A long-awaited tidal energy project in Puget Sound has come to halt. The project was set to generate electricity and connect it to the grid – the first project of its kind in the world. But it just got too expensive.

The Snohomish County Public Utility District had hoped to install two underwater turbines in Admiralty Inlet near Puget Sound’s Whidbey Island. The pilot turbines would have generated enough power for about 200 homes and stayed in the water up to five years.

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Bonneville Power Administration
8:22 am
Wed October 1, 2014

Feds Hand Hiring Authority Back To BPA

File photo of the Bonneville Dam spillway

Originally published on Tue September 30, 2014 5:32 pm

The U.S. Department of Energy says the Bonneville Power Administration can be in charge of hiring new employees again.

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EarthFix Reports
7:44 am
Mon September 29, 2014

Why The Northwest Is the New Frontier For Geothermal Energy

One of several geothermal exploration sites in Oregon is Newberry Crater, where a company has found a lot of underground heat but no geothermal fluid.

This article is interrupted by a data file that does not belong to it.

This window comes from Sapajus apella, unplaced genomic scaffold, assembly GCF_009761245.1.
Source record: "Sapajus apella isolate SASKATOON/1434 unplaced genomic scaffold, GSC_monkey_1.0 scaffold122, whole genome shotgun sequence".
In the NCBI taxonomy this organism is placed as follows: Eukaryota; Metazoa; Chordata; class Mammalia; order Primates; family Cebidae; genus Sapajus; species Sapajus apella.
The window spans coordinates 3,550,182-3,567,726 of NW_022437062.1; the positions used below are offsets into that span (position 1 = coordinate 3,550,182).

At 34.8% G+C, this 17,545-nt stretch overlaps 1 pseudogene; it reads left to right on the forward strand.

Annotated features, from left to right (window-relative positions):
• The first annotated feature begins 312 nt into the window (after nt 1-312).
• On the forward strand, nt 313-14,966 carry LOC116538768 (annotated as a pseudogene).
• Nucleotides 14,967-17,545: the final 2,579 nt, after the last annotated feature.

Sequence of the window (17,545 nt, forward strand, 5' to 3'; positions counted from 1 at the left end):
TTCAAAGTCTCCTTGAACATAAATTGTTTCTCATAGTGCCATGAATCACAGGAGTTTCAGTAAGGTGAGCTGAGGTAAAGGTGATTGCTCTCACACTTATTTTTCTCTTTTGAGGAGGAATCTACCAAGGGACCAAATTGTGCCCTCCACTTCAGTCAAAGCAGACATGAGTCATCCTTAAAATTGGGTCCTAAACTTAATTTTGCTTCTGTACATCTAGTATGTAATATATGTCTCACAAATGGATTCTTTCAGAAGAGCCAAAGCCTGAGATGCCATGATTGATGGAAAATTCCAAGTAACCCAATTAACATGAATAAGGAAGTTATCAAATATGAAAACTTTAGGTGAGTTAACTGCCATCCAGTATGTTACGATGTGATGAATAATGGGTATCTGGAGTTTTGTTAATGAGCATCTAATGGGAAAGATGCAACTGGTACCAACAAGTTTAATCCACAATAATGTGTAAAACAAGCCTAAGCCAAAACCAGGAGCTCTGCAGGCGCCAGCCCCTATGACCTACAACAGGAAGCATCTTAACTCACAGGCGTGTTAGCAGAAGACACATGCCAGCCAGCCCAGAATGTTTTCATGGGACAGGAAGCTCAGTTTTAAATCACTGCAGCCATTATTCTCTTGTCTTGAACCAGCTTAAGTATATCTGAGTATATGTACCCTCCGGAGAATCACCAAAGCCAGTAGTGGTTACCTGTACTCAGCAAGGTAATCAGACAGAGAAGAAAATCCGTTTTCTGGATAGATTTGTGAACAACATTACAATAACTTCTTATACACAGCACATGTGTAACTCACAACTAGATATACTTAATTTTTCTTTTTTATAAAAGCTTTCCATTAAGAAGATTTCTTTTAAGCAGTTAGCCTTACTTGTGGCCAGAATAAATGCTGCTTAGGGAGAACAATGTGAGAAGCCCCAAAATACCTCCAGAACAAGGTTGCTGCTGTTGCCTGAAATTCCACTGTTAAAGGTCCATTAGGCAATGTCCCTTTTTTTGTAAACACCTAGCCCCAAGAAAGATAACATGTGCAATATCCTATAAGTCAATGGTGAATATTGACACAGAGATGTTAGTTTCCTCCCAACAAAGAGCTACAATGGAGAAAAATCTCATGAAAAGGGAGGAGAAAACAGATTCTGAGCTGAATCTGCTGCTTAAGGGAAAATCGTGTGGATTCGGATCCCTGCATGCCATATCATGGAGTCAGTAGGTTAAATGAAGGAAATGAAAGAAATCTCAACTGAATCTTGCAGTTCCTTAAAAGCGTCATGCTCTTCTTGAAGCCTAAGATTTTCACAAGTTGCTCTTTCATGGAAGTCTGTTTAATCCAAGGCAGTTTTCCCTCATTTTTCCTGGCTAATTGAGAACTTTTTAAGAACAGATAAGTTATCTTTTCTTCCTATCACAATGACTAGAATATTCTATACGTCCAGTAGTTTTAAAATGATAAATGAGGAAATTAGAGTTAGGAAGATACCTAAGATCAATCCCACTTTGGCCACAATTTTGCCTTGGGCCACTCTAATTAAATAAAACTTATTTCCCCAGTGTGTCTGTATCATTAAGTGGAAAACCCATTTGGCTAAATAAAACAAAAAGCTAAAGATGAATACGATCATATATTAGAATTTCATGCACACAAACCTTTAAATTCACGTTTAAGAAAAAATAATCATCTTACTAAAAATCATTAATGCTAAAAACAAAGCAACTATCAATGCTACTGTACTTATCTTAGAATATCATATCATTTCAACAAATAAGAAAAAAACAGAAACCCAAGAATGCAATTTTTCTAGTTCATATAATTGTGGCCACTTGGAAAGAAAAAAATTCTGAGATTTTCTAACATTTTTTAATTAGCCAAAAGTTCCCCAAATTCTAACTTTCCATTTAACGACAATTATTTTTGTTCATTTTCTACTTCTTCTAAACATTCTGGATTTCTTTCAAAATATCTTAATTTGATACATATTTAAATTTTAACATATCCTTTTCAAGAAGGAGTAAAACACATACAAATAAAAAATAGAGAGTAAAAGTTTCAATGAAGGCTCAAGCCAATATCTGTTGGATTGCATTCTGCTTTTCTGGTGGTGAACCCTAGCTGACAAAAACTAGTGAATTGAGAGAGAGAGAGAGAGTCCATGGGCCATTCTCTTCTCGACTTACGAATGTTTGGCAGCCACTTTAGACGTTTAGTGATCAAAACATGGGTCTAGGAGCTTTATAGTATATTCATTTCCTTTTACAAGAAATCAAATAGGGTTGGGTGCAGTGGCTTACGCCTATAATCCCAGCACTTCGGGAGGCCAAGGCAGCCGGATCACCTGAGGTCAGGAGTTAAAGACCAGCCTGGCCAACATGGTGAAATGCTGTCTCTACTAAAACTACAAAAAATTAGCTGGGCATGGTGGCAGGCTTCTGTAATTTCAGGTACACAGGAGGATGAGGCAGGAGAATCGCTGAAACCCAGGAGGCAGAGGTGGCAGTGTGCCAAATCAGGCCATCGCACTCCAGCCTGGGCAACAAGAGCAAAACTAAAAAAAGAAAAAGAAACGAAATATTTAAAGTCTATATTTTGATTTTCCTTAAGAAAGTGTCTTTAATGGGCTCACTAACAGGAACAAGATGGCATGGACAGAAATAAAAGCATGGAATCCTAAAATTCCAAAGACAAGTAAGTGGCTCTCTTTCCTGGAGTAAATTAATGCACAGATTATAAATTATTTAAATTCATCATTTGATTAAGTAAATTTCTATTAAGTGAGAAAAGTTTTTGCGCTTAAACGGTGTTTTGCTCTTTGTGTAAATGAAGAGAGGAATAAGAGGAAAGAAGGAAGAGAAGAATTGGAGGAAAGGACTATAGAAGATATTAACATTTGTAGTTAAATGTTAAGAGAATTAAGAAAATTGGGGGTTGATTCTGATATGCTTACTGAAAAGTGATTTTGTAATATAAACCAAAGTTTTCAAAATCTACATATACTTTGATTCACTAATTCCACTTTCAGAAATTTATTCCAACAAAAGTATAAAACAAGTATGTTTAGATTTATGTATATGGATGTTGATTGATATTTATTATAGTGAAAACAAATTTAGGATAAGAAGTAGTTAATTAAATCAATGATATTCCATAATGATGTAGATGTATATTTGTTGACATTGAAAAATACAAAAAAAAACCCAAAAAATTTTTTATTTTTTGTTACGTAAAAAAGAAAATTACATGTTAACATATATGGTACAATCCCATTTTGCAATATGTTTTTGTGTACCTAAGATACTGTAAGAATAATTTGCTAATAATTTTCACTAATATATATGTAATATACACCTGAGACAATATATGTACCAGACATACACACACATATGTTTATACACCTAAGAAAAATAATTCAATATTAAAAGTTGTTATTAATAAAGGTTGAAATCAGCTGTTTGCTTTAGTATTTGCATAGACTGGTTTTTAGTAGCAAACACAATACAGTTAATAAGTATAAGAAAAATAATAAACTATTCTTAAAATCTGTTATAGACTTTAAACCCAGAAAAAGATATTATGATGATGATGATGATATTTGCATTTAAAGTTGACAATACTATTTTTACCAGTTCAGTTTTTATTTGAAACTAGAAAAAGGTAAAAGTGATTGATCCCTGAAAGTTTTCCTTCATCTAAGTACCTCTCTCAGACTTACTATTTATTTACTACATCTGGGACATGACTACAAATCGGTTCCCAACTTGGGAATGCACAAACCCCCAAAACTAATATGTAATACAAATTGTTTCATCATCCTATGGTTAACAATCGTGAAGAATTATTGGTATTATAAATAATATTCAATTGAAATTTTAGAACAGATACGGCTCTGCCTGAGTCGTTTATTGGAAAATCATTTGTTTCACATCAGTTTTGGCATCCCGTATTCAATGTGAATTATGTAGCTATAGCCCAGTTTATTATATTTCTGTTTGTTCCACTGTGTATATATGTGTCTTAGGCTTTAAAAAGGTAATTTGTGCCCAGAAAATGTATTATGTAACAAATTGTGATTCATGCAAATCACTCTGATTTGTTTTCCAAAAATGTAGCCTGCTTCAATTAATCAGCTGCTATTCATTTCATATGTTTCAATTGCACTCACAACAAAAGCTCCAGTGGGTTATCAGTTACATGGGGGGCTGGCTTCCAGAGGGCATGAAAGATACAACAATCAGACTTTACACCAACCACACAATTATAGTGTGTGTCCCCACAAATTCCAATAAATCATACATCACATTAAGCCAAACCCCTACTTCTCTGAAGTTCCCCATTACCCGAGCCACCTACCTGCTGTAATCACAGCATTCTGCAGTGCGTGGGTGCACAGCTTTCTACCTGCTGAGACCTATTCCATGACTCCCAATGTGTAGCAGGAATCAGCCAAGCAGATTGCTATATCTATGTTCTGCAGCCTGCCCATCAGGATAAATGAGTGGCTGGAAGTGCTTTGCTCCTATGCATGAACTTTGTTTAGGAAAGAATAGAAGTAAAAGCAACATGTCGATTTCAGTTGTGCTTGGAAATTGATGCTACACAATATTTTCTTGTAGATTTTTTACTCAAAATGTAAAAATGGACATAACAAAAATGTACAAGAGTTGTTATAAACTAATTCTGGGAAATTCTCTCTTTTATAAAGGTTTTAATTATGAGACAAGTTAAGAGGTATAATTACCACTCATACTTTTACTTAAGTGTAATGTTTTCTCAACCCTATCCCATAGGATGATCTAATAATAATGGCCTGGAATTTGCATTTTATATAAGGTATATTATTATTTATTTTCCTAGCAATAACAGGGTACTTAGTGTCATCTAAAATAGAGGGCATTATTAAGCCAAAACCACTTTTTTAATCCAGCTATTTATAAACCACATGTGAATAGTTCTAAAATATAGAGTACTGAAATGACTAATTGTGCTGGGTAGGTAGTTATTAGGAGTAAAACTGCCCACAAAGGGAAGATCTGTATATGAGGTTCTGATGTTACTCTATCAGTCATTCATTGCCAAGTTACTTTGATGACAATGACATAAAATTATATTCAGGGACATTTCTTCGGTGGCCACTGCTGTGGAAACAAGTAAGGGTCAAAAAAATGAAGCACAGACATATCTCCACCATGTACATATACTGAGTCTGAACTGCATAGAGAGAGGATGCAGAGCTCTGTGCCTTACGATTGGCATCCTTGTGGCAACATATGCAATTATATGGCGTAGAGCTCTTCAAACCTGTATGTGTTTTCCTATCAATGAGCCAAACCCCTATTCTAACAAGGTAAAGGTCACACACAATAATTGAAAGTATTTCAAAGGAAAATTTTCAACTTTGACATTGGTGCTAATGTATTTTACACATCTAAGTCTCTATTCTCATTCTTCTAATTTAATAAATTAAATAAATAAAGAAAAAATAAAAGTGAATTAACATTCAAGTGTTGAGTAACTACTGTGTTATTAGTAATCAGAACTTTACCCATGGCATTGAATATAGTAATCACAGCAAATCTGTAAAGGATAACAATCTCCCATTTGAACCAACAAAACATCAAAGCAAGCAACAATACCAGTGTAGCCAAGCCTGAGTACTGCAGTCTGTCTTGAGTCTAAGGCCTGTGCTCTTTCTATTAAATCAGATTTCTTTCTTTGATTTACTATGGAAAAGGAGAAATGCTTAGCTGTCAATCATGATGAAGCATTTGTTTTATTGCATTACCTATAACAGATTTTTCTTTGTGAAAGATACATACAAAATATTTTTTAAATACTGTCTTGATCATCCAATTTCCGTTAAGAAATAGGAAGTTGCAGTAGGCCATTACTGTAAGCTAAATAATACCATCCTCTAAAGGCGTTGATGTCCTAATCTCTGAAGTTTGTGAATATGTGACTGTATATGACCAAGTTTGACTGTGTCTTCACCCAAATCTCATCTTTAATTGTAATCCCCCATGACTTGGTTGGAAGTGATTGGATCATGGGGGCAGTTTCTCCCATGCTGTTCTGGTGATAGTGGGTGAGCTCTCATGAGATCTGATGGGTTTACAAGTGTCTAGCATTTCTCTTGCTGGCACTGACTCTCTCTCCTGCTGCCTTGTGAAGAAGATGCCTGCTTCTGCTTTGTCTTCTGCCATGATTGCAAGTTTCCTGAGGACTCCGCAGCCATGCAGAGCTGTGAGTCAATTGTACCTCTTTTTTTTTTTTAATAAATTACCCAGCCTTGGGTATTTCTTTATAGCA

Bill Reynolds/Flickr

Originally published on Mon September 29, 2014 1:00 am

PORTLAND -- The Geothermal Energy Association chose to hold its annual meeting in Portland this year, and leaders say that's in part because they see the Pacific Northwest as a new frontier for the industry.

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News
3:20 pm
Wed September 24, 2014

Concern About Oil Spills In Inland Northwest Rises With Rail Traffic

File photo of an oil train

Originally published on Wed September 24, 2014 8:26 am

The coast has generally been considered the area of the Northwest most at risk for a catastrophic oil spill. But the rise in oil moving through the region by rail has raised the stakes for some inland areas.

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EarthFix Reports
8:06 am
Wed September 17, 2014

Report Finds Weakness In Seattle's Ability To Respond To Oil Train Mishap

Increased oil train traffic prompted a City of Seattle report on the safety risks and ability of public safety agencies to respond to a derailment or explosion.
Flickr/Russ Allison Loar

Originally published on Tue September 16, 2014 4:22 pm

A new report by public safety agencies highlights several weaknesses in Seattle's ability to respond to an oil train accident.

The report to the Seattle City Council was complied by the Seattle Fire Department and the Office of Emergency Management.